Tapate / Cover Yourself
nytheatre.com review by Kat Chamberlain
October 25, 2007
If theatre is all about depicting the human condition, then clowning is perhaps about reminding us how much we enjoy that condition. All the trials and tribulations, even accidents and failures, are crystallized into a trip down a funhouse memory lane. The clowns are seemingly doing things so absurd that we would never do them ourselves, but in fact, we have been there and done that in one form or another. That's why they are so funny.
Such is the case in Tapate, or Cover Yourself, a hilarious offering by a two-clown troupe from Spain, Pez en Raya. The story is about a fight gone wild, and a wife first convicted, then escaping from prison after hitting and kicking her husband to death. Not exactly daily encounters in most of our lives, but they tell the story in such ingenious ways that everything seems to make perfect sense in their surreal world that we instantly recognize as our own.
The show starts with a disclaimer of some sort. Christina Medina and Joan Estrader come out as themselves—except each wears a fake long nose—and talk about "humor," sitting on two of the dozen cardboard boxes that make up the entire set. "Our jokes are not as good as you think," says Medina, "one night they work, one night they don't." So, "don't expect anything." They go on to talk about "involved jokes" and "prepared jokes." But Medina particularly wishes to warn us about those coming from her partner. "We don't care," she informs Estrader after one of his attempts supposedly falls flat. We are laughing.
Then they start their tale of a murder case resulting from a fierce fight between a couple over television watching. It's social commentary disguised as slapstick with dances and songs, and you never know where they are going with it until the actions connect with one funny bone after another. The wife tries to flee the country, but Inspector "Ricky Martina" rushes to the airport to stop her. Estrader as a rookie cop conducts the funniest "racial profiling" I've seen at the airport. The wife gets caught and sent to jail, and is warned to keep quiet and not to "play the piano or with the washing machine." Then she escapes and kills again…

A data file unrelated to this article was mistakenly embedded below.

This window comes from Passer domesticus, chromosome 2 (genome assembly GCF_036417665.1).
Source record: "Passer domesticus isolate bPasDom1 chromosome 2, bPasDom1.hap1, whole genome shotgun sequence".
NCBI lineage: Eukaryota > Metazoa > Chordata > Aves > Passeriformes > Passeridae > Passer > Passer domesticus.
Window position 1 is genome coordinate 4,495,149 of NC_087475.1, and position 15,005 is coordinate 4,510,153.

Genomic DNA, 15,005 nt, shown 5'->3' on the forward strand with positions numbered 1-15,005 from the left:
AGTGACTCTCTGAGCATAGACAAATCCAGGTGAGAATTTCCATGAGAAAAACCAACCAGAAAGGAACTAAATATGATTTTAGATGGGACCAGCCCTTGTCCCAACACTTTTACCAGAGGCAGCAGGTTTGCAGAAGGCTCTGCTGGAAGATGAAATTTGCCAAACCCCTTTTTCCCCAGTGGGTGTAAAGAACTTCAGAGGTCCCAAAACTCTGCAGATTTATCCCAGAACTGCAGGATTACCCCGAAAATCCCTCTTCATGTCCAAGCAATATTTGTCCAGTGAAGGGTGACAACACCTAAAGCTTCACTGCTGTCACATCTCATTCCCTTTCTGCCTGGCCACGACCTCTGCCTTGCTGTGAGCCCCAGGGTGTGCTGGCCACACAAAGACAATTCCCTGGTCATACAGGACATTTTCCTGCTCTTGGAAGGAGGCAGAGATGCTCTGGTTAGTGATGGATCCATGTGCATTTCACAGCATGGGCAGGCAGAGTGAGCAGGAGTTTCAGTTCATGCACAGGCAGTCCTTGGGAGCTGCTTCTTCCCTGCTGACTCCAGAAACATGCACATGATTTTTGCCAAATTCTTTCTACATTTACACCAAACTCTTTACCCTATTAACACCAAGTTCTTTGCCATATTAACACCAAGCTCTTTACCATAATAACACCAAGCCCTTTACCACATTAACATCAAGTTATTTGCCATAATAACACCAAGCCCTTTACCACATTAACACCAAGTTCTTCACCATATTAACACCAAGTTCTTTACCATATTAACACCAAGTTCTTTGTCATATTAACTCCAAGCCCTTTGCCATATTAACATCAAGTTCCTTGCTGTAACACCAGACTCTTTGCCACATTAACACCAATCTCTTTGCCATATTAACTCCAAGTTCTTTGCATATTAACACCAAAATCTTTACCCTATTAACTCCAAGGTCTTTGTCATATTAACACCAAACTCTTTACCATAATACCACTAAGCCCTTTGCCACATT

The farcical plot merely serves as a platform for imaginative ways to convey actions and thoughts. I have a feeling that they can tell any story and make it fascinating. It stretches the boundaries of sketch comedy in ways that make our inner child giddy, because it all ends up in the imagination territory.
Medina and Estrader play multiple characters, exuding a loose, huggable, and often fearless charm. Their humor is also mature and truthful, touching upon sex, class, and politics, while being entirely accessible and subtle. I see no reason why children should not share the fun. Everyone can find a solid case of belly laughs here. All-purpose clowning, which in this case consists of anything from physical comedy and mime to word games, seems alive and well. And that's a very nice thing indeed.